Take photos of any damages to report to the insurance
It’s important to document any damage that occurred to the vehicle(s) involved, no matter how minor it may seem. While it’s nice to believe that everybody will be completely honest in life, some people may damage their vehicle after the fact and claim that they caused the damage in the accident. Without photo proof, this can cost you money.
Contact the authorities if necessary
Finally, depending on the state you live in, it may be necessary to contact the authorities after the accident. In general, if there were injuries in the accident then you will need to report it, but there are smaller nuances for when involving police may be necessary.
Helpful Tips for Avoiding an Accident in the First Place
While knowing what to do in the event of an accident is important, knowing how to avoid an accident in the first place is even better. Below are some effective tips to keep in mind which can help a person stay safe on the road:
Leave Enough Following Distance Between Cars
Following too close to another driver on the road can quickly lead to an accident that results in many injuries. It is always advised to leave at least three to four seconds of space between vehicles on the road to maximize reaction time. This means you will have enough time to take evasive action or simply brake suddenly if needed.
Don’t Drive in Poor Weather Conditions
Poor weather conditions are a major cause of accidents on U.S. roadways and globally. The main reason for this is that drivers are unprepared for the conditions due to a lack of practice and then they make bad decisions that cause an accident. Therefore, all drivers should either practice in different weather conditions in a safe environment or they should avoid driving in bad conditions altogether.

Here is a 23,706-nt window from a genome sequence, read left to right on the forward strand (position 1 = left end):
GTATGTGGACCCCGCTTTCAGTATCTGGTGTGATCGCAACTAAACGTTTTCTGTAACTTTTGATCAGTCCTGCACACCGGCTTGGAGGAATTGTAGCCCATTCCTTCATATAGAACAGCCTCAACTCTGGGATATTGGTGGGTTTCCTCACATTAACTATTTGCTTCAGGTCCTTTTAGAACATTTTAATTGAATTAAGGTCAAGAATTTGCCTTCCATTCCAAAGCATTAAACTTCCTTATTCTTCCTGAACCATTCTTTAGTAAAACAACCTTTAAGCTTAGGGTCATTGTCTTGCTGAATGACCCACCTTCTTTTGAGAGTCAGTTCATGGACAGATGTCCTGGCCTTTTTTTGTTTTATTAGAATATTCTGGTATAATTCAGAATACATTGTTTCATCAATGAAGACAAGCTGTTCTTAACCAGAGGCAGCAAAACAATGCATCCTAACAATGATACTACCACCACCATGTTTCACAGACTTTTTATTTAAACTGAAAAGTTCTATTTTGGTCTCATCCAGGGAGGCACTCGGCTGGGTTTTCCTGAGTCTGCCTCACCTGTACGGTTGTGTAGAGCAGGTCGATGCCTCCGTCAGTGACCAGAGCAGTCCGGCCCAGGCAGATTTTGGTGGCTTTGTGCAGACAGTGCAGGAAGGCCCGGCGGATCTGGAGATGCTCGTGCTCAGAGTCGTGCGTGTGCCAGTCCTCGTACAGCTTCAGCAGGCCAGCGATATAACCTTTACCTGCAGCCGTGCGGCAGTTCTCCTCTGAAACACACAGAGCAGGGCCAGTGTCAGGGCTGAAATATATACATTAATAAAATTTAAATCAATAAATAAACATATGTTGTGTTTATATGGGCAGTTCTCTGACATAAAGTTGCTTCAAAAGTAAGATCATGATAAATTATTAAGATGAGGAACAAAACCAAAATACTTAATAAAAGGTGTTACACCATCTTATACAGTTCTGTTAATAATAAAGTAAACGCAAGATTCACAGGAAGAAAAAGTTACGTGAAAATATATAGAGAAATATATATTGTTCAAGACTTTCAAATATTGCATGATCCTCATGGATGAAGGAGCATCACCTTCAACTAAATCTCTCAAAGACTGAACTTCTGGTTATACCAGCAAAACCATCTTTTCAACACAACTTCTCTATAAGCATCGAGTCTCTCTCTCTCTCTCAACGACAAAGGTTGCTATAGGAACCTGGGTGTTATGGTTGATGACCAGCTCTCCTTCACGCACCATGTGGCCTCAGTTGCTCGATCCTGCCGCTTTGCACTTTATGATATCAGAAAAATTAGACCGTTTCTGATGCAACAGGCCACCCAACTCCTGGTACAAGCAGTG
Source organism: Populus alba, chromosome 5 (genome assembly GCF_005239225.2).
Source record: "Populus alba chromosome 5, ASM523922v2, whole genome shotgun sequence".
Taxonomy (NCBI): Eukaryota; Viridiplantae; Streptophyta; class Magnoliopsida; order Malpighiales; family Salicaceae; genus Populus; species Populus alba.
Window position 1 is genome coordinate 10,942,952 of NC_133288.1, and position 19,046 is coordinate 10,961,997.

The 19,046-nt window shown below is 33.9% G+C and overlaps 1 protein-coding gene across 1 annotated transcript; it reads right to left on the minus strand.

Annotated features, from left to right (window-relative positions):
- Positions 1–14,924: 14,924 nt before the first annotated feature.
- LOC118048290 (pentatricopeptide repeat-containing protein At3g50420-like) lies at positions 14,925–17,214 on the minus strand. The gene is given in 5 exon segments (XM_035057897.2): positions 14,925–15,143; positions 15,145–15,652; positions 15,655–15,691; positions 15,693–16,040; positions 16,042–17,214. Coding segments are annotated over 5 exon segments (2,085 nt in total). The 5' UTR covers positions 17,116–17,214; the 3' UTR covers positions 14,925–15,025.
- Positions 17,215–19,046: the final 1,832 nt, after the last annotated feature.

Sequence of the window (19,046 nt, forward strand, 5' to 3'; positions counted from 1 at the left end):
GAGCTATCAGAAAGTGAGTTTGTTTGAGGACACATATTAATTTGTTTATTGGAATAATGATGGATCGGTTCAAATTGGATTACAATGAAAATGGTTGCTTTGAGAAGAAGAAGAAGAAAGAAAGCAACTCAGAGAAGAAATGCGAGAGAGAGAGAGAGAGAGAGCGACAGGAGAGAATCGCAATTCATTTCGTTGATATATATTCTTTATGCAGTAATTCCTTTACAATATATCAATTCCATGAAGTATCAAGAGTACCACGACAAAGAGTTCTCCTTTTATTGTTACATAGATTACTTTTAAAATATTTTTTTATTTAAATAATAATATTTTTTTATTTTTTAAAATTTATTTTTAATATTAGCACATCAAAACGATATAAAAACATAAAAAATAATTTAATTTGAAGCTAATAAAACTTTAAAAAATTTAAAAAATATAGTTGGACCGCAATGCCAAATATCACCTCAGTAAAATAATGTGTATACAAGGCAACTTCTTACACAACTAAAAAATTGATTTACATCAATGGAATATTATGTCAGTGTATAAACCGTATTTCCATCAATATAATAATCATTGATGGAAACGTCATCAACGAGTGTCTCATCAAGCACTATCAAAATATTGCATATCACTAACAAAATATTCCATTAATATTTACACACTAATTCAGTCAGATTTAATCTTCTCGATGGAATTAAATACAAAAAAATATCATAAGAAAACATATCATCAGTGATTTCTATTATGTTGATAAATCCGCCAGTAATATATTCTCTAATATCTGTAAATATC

Never Mix Substances and Driving
While it shouldn’t need to be said, drinking and driving is a bad idea that can lead to many horrible accidents, not to mention the fact that it’s illegal. Going further, do not take drugs and then get behind the wheel of a vehicle either. Substances impair a person’s ability to drive by affecting their reaction time and decision-making abilities, as well as motor control.
Remove Distractions from Your Vehicle
Finally, remove any and all distractions in your vehicle that may take your attention away from the road in front of you. Whether it’s a phone, food, or even a person who continues to draw your attention away, take the time to remove these distractions so that you can dedicate your full attention to the road.
Keep yourself and others safe behind the wheel
Staying safe behind the wheel of a car is about more than just watching the road in front of you. It requires being a defensive driver, as opposed to an offensive, and being ready to take evasive action at any moment. With that said, though, some accidents are unavoidable which is why knowing how to respond in the event of an accident or, better yet, avoiding an accident altogether, should be the goal of all drivers.